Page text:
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How about something different for Saint Patrick’s Day fare? There is plenty of corned beef hash with boiled cabbage and potatoes on offer at public eateries, ready to be washed down with green dyed light beer, or Guinness and Irish whiskey. This is the first holiday with many bars and restaurants fully open to celebrate since last March. This year, I’m trying other Irish fare: mackerel fish patties made with potatoes, served with fresh baked Irish soda bread. Cabbage will come in shredded as a bed for the fish cakes.
Mackerel is traditional Irish fare.
We all have a basic awareness of the deep connection between the Irish and potatoes, see Famine. You should also have a notion that an island nation has a strong sea fishing tradition. Think of Irish or Aran (Island) sweaters, knit originally to keep the fishermen warm on the cold Atlantic waves. You have that image in mind because these simple but elegant home spun sweaters caught the eye of Vogue editors in the late 1950s.
As Aran sweaters became available for purchase, the publication Vogue took notice of the intricate and masterful patterns. In 1957 Vogue published a knitting pattern for the Aran sweater.
This feature in the internationally published fashion monolith was a major achievement. Within a few short years, the Aran Sweater was suddenly everywhere.
Celebrities began to wear the signature cable and diamond knit patterns in magazines and film, bringing the Aran Sweater to icon status. Notable faces include Grace Kelly, Steve McQueen and the Clancy Brothers on the Ed Sullivan Show.
The Irish mackerel fishery merited its own history, written by a leading Irish marine scientist, John Molloy. However, mackerels, like sardines, have fallen away from the American popular diet. While they are still found on the canned or tinned meats aisle in grocery stores and discount stores, you are unlikely to find them in the frozen, fresh, or smoked fish section. So, mackerels are unlikely to come to mind here as typical Irish fare.
Yet, the Atlantic mackerel is commonly caught by a fishing pole from the shore, as well as commercially fished with nets. Mackerel is still affordable seafood. Its populations have so prospered and spread that new nations have been drawn into disputes over national commercial fishing rights. This is a good problem to have. The relatively small size, shorter life, and prolific populations are key to this fish being a sustainable food source.
In addition to being affordable and sustainable, mackerel are a great source of heart-healthy omega-3 fatty acids. These very oily fish do not last long fresh and so are mostly canned like tuna and salmon or tinned like sardines. Accordingly, the recipes I first found were for ways to eat canned sardines. A note suggested mackerel as a substitute, and I was off to the races.
Irish Mackerel Recipes
Freshly caught mackerel is enjoyed pan-fried, coated with Irish oatmeal. Smoked mackerel can be made into smoked mackerel paté served on crackers or bread, like soda bread. You might even combine two national foods with a few filets of fresh-caught mackerel in a warm mackerel & potato salad. Then there is the traditional Irish mackerel breakfast, consisting of a mackerel fillet and an egg over a slice of toasted Irish soda bread.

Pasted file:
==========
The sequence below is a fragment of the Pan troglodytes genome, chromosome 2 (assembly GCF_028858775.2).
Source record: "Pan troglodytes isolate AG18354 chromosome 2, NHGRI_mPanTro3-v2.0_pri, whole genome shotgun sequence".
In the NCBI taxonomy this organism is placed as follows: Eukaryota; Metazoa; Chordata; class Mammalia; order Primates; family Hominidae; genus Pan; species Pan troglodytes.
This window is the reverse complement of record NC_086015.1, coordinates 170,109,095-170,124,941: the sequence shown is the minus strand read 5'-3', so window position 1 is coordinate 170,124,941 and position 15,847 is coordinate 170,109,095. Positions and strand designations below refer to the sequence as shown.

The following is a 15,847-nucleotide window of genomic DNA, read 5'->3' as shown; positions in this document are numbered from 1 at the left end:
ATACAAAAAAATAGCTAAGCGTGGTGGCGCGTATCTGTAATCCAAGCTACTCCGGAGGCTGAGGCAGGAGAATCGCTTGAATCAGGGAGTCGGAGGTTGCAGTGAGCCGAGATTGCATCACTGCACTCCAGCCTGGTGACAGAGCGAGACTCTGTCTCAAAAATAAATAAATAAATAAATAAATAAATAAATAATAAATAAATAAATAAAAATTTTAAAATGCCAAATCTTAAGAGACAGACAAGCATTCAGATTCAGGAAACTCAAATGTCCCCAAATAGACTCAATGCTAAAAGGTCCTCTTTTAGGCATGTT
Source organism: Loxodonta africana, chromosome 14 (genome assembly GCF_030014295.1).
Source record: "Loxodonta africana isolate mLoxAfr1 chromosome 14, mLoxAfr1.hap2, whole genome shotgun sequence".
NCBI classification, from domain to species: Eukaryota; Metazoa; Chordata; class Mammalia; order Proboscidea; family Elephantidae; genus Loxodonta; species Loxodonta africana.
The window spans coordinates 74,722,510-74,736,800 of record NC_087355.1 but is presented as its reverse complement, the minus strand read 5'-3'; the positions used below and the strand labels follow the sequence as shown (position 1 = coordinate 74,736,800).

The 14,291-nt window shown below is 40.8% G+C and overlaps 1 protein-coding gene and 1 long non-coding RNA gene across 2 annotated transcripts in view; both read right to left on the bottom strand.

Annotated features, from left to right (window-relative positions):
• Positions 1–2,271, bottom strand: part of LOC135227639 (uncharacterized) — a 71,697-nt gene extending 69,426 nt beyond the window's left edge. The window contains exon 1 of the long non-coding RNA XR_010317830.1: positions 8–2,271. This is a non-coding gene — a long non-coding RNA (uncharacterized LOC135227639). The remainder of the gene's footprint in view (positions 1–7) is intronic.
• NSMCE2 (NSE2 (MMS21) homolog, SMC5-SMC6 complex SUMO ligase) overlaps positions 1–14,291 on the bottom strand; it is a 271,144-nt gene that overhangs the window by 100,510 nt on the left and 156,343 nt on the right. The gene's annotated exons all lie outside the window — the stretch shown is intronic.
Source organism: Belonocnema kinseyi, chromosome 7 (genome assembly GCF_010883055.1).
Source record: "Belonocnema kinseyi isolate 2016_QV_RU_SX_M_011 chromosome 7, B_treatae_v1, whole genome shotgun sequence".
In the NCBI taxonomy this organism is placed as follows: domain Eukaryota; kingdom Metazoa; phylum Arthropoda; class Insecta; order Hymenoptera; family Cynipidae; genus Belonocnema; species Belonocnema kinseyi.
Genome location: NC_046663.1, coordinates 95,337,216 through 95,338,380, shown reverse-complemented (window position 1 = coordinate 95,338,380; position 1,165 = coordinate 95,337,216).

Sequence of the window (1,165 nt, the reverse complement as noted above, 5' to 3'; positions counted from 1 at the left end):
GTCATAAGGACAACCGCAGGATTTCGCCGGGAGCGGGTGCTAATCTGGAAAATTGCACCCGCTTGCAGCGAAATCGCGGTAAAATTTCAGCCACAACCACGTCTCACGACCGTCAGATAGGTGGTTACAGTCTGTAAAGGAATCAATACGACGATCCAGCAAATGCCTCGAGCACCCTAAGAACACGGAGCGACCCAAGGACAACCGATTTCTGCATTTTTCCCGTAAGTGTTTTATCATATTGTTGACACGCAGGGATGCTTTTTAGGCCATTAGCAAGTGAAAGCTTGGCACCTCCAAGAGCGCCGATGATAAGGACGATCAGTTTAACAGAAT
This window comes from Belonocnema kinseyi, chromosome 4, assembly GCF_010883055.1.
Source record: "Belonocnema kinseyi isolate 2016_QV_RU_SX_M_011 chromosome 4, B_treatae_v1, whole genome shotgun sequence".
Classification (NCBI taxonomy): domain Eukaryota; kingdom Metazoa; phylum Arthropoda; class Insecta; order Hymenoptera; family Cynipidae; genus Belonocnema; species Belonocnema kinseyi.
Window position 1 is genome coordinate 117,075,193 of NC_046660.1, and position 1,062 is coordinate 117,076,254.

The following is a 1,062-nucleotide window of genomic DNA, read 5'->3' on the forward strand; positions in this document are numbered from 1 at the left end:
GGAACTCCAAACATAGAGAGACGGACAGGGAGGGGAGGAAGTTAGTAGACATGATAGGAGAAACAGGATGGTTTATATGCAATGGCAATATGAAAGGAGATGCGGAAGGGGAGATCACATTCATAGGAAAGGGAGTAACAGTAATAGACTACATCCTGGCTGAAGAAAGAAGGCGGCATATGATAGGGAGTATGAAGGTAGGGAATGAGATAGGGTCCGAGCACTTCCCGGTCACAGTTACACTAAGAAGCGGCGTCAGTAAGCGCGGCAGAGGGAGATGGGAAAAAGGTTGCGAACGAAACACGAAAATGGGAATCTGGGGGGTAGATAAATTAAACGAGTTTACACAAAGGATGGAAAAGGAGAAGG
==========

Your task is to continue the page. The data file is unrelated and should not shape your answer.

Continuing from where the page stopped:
But I promised Irish fish cakes, so fish cakes we shall have. An Irish fish cakes recipe immediately cues us to potatoes and fish fillets being the primary ingredients.
1lb of Potatoes, peeled and roughly chopped (I prefer to use the Cultra potato or Kerrs Pinks however any will suffice)
¾ Cod or Hake fillets (or both) – ensure they are fully skinned and boned before cooking
[ . . . ]
1/3 cup of Irish porridge oats
The bulk of the fish cake is a mix of potato and fish. The oats are for coating so the cakes do no stick in the pan. The recipe I adapted was from Chowhound, credit Chris Rochelle. Unfortunately, the staff updated the article to add more recipes but cut out the extra helpful variation by Chris Rochelle for low carb and diabetic cooking. I remember the original article and include this extra information. In addition, I found a recipe for baking fish cakes, making them even healthier.
Here, then, is the combined recipe, my variations in bold.
2 medium Yukon Gold potatoes OR 1/2 head cauliflower
2 cans sardines, drained and chopped OR 1 10-oz can mackerel
1 cup spring onions, chopped
1/4 bunch fresh dill, chopped OR dry dill or tarragon
2 garlic cloves, crushed
2 tablespoons grated lemon peel
panko bread crumbs OR yellow cornmeal for coating
kosher salt and freshly ground pepper
1 egg, beaten
1. Coarsely chop and boil the potatoes until tender. Drain and mash. OR. Coarsely chop and boil the cauliflower until tender. Drain, squeeze moisture through cloth, mash.
2. Add the sardines, spring onions, dill, garlic, and lemon peel. Season with salt and pepper, then mix in the egg.
3. Shape the mixture into six 3-inch cakes. Coat with cornmeal.
4. In a nonstick frying pan, add two tablespoons of olive oil and sauté the fish cakes about three at a time, turning them over until they’re golden brown and crispy. Makes 6 cakes.
3. PREHEAT OVEN 350F
4. Line a baking tin with parchment paper. Using an ice cream scoop, make small (about 2 inch) balls and set them on the baking tin. Slightly flatten the balls with your hands.
5. bake on the middle rack for about 20- 25 minutes or until lightly golden.
I use the Better Homes & Gardens Irish soda bread recipe, substituting sour milk, made with vinegar and skim milk, for buttermilk. Sometimes I toss in some caraway seeds or a bit of Mew Mexico chili powder.
My homemade lemon marmalade, with a little vegetable oil, makes a great dressing for shredded cabbage or mixed greens. Kick it up a notch with a dash of hot sauce.Published in